You know that “save link” feature on facebook? I use it excessively. I’m constantly bookmarking things to read later, calls for pitches and work contacts or potential idea triggers in there. Every now and then I feel like the saved links get a little out of control. I worry that they may get tangled up and lost in the chaos of their own collective noise, and I wont remember exactly why I’ve saved each of them. So I sort through them – segregating the links saved for work from those saved for just reading. Today was that day, and here’s some things that stood out.
Are dogs replacing kids? I know a lot of folks with children hate the comparison, and I know a lot of folks without children feel chuffed to claim they’d rather get dogs than kids. Some do, and apparently it’s likely that keeping dogs is not the litmus test to check for your capacity to nurture and look after a living being, but may very well be replacing having kids entirely.
I know I’m going to get very judged and hated for this, but here it is. 3-4 years ago when I began to articulate my desire to remain child-free, I was in the minority. We did briefly consider keeping dogs. Not as a replacement for babies, but just to have pets. Talking about it made us feel completely alienated because people mostly reacted in a way that made me feel like it was completely abnormal. But today, I am no longer the anomaly. I know this because even just in my immediate circles, I am increasingly connecting with people who don’t want children. Amongst friends in the same life-stage and of the same age as me, I see this choice becoming far more common, and talking about it is becoming easier, people are free-er and more open. Clearly there’s many of us. Either there always were, and everyone shut up about it for fear of being isolated or we’re all inspiring each other to seek other choices and possibilities. And if the lives of some of these folks I know are anything to go by, being parents to dogs is definitely one of them. This piece made me think of so many of them, because I’ve seen a lot of what it talks about play out in real life.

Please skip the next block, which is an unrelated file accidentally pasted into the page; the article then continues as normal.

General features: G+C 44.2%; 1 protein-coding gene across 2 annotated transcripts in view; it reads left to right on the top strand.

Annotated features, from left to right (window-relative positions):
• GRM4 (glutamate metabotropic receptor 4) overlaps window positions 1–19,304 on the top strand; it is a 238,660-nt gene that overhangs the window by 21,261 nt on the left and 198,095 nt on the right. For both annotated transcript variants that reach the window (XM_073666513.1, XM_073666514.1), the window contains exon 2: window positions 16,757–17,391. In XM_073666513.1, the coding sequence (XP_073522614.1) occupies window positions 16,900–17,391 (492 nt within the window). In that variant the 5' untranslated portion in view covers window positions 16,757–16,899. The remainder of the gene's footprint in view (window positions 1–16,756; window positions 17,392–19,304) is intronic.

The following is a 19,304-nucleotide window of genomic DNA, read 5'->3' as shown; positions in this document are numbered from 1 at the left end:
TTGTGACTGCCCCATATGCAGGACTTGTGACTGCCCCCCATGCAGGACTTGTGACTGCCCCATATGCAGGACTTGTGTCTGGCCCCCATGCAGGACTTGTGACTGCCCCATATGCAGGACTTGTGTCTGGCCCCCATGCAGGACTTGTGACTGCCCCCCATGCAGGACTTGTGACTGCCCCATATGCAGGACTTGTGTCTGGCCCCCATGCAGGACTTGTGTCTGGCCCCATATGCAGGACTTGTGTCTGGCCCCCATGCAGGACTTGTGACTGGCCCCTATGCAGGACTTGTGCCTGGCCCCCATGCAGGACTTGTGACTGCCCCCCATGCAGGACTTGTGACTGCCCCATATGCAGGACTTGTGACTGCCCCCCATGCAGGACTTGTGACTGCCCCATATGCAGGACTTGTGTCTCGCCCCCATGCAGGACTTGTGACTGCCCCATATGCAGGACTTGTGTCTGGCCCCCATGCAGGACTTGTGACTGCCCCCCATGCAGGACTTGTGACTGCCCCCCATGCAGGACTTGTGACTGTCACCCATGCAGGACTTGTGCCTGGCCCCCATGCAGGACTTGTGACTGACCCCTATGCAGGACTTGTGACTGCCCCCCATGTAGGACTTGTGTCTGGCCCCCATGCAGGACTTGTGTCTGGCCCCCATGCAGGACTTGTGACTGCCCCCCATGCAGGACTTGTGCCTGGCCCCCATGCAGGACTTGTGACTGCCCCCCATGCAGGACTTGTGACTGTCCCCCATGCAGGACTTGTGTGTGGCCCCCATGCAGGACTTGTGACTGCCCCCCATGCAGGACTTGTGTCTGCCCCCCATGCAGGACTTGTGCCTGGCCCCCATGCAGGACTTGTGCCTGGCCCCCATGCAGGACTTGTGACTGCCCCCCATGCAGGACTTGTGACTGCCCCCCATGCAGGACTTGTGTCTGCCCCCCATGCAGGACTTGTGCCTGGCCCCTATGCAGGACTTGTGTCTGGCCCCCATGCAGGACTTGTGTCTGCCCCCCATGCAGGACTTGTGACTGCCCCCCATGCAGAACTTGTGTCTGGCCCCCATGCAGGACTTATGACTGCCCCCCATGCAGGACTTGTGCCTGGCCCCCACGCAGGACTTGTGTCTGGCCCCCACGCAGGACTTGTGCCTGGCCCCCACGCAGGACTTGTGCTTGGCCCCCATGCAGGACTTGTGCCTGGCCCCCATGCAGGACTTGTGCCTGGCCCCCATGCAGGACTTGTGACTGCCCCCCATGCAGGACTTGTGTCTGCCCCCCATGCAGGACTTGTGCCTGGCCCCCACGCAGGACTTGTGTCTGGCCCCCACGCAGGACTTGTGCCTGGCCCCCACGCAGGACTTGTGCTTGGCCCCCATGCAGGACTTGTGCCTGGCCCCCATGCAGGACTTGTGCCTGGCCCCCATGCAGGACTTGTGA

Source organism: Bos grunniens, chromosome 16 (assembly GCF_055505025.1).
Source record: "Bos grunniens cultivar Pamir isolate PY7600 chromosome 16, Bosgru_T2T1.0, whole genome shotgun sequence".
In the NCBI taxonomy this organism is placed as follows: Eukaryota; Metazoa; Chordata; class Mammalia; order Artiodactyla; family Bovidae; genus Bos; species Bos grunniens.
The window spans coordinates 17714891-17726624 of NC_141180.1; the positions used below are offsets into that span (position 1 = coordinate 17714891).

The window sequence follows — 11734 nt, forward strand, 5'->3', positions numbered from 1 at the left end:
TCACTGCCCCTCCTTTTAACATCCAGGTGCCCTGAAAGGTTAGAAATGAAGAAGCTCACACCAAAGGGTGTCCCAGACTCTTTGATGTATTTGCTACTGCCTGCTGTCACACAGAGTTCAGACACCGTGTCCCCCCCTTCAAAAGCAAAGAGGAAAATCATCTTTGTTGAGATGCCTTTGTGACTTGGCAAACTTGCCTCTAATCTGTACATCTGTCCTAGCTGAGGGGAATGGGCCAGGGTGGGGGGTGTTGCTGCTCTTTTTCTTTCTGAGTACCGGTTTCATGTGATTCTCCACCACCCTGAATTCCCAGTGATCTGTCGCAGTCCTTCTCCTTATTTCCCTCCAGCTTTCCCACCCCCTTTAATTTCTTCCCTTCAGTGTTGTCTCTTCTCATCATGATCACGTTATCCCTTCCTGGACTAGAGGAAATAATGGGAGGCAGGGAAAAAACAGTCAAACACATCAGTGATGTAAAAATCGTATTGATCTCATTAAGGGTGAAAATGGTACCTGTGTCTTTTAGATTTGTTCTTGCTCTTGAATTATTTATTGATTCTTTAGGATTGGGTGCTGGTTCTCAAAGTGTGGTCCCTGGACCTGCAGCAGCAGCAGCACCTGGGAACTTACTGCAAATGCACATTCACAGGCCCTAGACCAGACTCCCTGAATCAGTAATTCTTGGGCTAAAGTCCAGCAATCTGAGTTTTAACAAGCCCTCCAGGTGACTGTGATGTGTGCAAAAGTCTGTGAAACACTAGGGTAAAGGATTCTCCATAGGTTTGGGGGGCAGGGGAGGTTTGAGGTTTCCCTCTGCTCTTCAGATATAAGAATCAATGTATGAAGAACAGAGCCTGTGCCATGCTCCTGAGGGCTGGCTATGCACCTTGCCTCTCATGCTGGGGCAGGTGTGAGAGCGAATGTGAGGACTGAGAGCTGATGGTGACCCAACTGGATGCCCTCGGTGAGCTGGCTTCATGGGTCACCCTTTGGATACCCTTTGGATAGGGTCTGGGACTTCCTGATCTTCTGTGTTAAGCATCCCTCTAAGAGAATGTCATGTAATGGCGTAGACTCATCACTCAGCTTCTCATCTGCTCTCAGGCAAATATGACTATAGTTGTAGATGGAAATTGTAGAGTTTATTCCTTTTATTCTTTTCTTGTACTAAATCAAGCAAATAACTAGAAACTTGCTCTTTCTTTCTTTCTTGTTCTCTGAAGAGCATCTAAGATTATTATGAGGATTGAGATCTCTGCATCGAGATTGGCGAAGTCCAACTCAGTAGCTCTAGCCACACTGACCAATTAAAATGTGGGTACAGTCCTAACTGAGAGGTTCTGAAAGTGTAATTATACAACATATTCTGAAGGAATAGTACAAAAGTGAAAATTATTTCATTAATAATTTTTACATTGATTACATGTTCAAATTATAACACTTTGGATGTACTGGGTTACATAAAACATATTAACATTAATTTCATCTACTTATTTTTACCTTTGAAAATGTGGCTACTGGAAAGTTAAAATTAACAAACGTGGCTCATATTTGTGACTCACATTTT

I was that ‘entitled’ millennial whose parents never said ‘no’. This piece really got me thinking. My parents didn’t refrain from say no. In fact they said no a lot. They said no when we made ludicrous demands, when we asked for things and experiences well before the right time for them, when we behaved outrageously or disrespectfully or when we broke fundamental rules. And yet they didn’t curb our hopes and dreams. Yes, I’m the kid who grew up being constantly told that thing that annoys a lot of people from the generation before mine – follow your dream and you can achieve whatever your heart desires. I know that the balance between letting go and allowing us to roam free, and also saying no when it mattered is what has helped set boundaries, realistic benchmarks and funnily it’s what taught us conviction, safety, strength, caution, empathy.
No is not mean or callous or stingy. No can be as loving and generous as yes. It indicates conviction, safety, strength.
I see why my parents didn’t set limits for my sisters and me. We were inherently cautious, empathetic, eager to please. We were moralistic and obsessed with being and doing good. But not every child, and certainly not every adult, possesses these self-regulating qualities. Flipping the script from my childhood, I have found it is better in most situations to start with no and slowly build up, with time and trust, to yes.
I suggest a chemise. It’s hard not to feel the feels so hard when you read an article that begins with:
Are you a lady who often doesn’t leave her apartment for long stretches of time, living life the way she likes, listening to music, having a coffee, sitting quietly, talking to no one? Tending to her plants that are dying? Watching a TV show she hates? I suggest a chemise.
Replace watching plants that are dying with writing blog posts nobody reads, and replace watching a TV show she hates with guzzling books when she’s ignoring her work, and this is me. Yes, yes, yes, yes. And I love the idea of a chemise.
Did you guys see that utterly bizarre-o article about How To Talk To A Woman Wearing Headphones, describing in detail the correct way to get and hog the attention of a woman who is minding her own business listening to music, in the hope that she will be more interested in you? It was so fuckall, I’m not going to link it up. Many people wrote responses and rebuttals to it, but this one’s my favourite: How To Approach A Woman Wearing Headphones.
THIS piece. Hit me right in the feels. Giving up alcohol opened my eyes to the infuriating truth about why women drink.
And then there was this.